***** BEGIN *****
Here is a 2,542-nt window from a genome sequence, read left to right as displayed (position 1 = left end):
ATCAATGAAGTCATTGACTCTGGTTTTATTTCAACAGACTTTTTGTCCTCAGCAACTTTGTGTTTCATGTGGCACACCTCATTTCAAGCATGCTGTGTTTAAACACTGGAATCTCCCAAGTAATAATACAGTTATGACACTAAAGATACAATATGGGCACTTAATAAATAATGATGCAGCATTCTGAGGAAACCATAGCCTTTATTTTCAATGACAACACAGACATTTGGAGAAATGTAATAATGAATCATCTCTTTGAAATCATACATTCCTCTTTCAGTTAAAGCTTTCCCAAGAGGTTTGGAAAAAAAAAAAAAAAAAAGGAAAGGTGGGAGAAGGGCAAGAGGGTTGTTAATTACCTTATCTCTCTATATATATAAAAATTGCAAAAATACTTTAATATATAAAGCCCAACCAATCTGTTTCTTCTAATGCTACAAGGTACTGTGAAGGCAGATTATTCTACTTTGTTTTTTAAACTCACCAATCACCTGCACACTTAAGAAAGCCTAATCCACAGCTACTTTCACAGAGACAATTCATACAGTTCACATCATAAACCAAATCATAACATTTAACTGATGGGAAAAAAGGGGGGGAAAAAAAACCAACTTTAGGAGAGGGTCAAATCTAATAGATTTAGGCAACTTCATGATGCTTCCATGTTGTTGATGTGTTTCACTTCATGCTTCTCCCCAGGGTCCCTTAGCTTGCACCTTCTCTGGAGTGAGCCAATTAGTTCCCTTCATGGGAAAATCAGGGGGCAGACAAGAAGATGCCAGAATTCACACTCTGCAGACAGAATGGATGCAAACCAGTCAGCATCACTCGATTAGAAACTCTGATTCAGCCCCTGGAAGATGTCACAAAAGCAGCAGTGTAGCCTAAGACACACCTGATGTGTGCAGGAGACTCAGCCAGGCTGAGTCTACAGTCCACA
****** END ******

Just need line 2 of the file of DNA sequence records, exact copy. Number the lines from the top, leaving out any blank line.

ATCAATGAAGTCATTGACTCTGGTTTTATTTCAACAGACTTTTTGTCCTCAGCAACTTTGTGTTTCATGTGGCACACCTCATTTCAAGCATGCTGTGTTTAAACACTGGAATCTCCCAAGTAATAATACAGTTATGACACTAAAGATACAATATGGGCACTTAATAAATAATGATGCAGCATTCTGAGGAAACCATAGCCTTTATTTTCAATGACAACACAGACATTTGGAGAAATGTAATAATGAATCATCTCTTTGAAATCATACATTCCTCTTTCAGTTAAAGCTTTCCCAAGAGGTTTGGAAAAAAAAAAAAAAAAAAGGAAAGGTGGGAGAAGGGCAAGAGGGTTGTTAATTACCTTATCTCTCTATATATATAAAAATTGCAAAAATACTTTAATATATAAAGCCCAACCAATCTGTTTCTTCTAATGCTACAAGGTACTGTGAAGGCAGATTATTCTACTTTGTTTTTTAAACTCACCAATCACCTGCACACTTAAGAAAGCCTAATCCACAGCTACTTTCACAGAGACAATTCATACAGTTCACATCATAAACCAAATCATAACATTTAACTGATGGGAAAAAAGGGGGGGAAAAAAAACCAACTTTAGGAGAGGGTCAAATCTAATAGATTTAGGCAACTTCATGATGCTTCCATGTTGTTGATGTGTTTCACTTCATGCTTCTCCCCAGGGTCCCTTAGCTTGCACCTTCTCTGGAGTGAGCCAATTAGTTCCCTTCATGGGAAAATCAGGGGGCAGACAAGAAGATGCCAGAATTCACACTCTGCAGACAGAATGGATGCAAACCAGTCAGCATCACTCGATTAGAAACTCTGATTCAGCCCCTGGAAGATGTCACAAAAGCAGCAGTGTAGCCTAAGACACACCTGATGTGTGCAGGAGACTCAGCCAGGCTGAGTCTACAGTCCACA